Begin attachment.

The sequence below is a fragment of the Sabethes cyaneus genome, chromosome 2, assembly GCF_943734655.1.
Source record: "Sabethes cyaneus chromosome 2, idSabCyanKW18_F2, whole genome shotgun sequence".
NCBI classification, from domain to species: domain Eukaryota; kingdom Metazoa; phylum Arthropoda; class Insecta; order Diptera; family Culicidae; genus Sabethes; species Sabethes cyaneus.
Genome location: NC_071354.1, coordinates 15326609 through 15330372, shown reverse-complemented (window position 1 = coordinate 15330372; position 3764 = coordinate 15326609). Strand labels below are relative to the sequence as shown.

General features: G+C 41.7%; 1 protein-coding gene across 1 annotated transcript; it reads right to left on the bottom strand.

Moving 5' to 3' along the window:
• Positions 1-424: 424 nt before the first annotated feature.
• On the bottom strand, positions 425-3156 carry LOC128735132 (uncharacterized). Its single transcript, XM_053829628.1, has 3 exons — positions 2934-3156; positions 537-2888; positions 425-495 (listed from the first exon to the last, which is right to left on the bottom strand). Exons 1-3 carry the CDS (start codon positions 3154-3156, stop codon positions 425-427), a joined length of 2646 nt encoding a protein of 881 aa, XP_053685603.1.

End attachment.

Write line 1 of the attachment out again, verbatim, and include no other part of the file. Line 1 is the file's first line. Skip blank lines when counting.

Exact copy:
The sequence below is a fragment of the Sabethes cyaneus genome, chromosome 2, assembly GCF_943734655.1.